fractured pictures

In past posts here I have shown photos of the ‘Fractured pictures’ project that my local art quilt group have been working on. We had a series of pictures that were split up into 6 equal slices and we all took a piece that we then re-created in fabric. You can see the progress here and here.
The pieces were then put back together with black framing, and even though it was a challenge working with pieces all made by other people with slight variations in sizes and seam allowances, I must say we were all very proud of the final effect!
The picture that I put back together was a night lights scene:

I made it into a wide wall-hanging using a black mottled fabric for the sahing and borders, to hopefully resemble a panoramic view.
This was the original photo:

and here are the two together:

We could exercise some artistic license in how the final pieces were assembled, so some were fabric-backed, some mounted on an artist’s canvas, not all used solid black fabric etc.
This next picture was put together by Jan:

This is a mountain hut, assembled by Shirley:

And this is a {European} city scape, assembled by Lyn:

the beach and an apple tree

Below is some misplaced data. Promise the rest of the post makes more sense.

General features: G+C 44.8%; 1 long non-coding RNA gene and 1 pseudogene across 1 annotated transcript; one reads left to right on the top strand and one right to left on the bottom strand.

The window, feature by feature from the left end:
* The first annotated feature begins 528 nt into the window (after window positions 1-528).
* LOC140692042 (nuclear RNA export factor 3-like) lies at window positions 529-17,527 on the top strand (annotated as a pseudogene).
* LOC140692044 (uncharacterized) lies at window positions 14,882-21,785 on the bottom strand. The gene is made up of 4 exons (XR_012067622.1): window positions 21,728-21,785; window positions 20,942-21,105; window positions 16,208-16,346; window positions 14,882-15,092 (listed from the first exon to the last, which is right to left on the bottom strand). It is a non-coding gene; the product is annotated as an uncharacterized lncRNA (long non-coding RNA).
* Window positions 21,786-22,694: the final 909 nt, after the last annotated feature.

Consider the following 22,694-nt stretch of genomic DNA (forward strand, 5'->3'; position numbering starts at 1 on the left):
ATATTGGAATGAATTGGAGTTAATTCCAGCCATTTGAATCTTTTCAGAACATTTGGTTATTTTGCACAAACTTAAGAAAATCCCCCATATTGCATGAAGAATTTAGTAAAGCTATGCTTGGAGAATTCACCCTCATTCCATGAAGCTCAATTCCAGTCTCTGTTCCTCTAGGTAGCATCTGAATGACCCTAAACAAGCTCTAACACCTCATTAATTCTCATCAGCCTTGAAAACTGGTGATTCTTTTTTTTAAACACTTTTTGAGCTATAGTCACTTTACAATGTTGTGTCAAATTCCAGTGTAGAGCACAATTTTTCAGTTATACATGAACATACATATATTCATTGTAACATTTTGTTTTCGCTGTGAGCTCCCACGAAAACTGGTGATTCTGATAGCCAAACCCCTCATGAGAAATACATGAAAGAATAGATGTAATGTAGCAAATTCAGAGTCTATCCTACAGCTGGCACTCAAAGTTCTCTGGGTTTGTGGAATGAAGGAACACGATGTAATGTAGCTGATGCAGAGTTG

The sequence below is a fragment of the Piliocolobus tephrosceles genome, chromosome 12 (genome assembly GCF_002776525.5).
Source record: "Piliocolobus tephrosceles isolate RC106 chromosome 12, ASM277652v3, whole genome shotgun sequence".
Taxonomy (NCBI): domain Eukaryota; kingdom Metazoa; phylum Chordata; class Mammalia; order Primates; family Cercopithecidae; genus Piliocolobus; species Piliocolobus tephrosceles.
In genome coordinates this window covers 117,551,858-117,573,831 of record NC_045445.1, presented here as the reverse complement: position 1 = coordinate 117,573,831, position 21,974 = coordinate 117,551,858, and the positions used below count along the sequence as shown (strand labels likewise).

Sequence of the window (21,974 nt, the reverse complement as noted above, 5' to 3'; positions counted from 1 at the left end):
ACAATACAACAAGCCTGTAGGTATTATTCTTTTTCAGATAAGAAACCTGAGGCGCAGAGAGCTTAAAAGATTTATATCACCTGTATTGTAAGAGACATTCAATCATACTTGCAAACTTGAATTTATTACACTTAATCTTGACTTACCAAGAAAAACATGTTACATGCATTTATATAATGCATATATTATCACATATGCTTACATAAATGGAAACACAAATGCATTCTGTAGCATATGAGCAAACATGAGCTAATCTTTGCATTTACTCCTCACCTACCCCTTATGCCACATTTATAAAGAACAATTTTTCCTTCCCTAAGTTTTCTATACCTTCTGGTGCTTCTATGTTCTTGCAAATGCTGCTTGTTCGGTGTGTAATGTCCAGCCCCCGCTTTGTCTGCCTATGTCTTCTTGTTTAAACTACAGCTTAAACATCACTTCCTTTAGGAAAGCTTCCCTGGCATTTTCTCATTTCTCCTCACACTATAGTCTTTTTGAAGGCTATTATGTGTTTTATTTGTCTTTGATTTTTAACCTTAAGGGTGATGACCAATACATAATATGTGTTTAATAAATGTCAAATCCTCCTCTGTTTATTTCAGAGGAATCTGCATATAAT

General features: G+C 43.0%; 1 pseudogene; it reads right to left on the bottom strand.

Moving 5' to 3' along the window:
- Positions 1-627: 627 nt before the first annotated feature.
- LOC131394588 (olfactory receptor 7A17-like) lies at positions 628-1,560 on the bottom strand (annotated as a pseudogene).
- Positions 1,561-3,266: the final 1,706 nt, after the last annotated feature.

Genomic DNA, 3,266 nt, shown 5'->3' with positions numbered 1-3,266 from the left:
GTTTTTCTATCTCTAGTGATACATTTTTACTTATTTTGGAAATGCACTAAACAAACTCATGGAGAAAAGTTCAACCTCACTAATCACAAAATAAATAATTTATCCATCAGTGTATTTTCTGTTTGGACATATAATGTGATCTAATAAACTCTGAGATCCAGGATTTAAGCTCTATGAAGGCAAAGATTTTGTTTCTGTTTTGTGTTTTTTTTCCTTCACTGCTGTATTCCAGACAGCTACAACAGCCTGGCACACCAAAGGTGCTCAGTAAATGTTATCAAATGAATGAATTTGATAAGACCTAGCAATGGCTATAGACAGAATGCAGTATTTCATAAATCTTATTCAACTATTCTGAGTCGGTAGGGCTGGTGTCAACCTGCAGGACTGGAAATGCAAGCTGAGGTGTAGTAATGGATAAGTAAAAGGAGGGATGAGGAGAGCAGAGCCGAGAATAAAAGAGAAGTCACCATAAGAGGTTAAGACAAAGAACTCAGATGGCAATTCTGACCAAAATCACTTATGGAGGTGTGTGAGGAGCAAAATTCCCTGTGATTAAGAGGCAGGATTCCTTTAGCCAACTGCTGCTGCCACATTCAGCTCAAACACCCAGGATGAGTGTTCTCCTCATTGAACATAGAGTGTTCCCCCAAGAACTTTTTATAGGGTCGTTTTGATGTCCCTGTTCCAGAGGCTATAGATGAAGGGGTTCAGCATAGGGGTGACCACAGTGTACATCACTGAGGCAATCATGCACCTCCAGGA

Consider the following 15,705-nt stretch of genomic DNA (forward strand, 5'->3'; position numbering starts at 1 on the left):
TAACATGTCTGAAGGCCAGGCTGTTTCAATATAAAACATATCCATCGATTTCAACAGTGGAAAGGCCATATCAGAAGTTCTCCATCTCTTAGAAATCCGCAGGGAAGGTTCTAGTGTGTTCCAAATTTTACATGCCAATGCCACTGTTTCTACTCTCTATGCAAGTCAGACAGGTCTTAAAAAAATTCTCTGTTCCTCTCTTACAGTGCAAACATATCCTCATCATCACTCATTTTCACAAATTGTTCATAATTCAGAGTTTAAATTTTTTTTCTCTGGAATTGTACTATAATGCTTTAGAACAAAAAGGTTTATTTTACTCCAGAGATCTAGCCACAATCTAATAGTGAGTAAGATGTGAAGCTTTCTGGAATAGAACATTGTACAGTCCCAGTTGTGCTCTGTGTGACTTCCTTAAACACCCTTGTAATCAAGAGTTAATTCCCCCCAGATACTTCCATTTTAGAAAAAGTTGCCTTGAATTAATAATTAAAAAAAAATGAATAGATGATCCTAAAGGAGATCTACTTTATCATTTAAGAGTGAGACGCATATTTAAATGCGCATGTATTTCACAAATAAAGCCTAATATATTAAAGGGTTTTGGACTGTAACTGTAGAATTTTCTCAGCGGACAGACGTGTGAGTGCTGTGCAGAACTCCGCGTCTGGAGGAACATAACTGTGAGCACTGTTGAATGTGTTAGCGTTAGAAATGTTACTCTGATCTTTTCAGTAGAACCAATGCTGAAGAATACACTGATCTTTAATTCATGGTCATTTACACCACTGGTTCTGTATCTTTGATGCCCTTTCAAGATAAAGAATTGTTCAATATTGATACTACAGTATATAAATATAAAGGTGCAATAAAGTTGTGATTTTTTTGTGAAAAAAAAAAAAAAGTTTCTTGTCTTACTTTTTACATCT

A little more quilt art to show. Another talented Gatton Quilter has assembled the next fractured-picture art quilt from our yearly challenge. This one was assembled by Jan M.

Assembled by Jan M. Pieces (L-R): Lorraine, Meryl, Jan M, Shirley, Jan K, Karen


The original picture is on the left with our re-creation on the right. Jan has put the pieces together with a black sashing and black border and mounted it on a canvas. It looks fantastic- all the segments segue into each other to create a scene that you have to keep looking at to take in all the techniques that the contributors have used in their pieces.
By their use of paint, coloured pencils, fabric, threads, string and all manners of bits and pieces the creators have given texture and dimension to their pictures.
For my segment, which is the last one on the right in the completed picture, I added some sari scrap for the fallen tree and used different threads and hand-stitching as well as free-hand machine stitching. Below is the picture of that when I originally completed it.

I also recently finished another quilt on my long-arm quilting machine. This is Meryl’s apple core quilt which she pieced all by hand.

The quilting I did was a design of a tree across two segments and repeated across the quilt, so they appear to interlock with each other.



To get the design to be the same in all the blocks I made a plastic stencil to trace around, then hand-guided the machine’s foot to quilt it.
Hope you have a good weekend!

cute little trees

I have been working on some of my little Christmas projects and I have at least one of them finished to show. This is the little Christmas trees all in a row- they hang so long it was hard to get a good picture of them all!

I made them mainly with Japanese fabric and a few others thrown in. While it was easy enough to make, it was also a little tricky to get it perfect, in that some of the triangles are a little off-centred, but I think that just adds to the charm!

The pear that I started last week is not quite finished yet; here is a progress photo. Looks a plump little pear so far!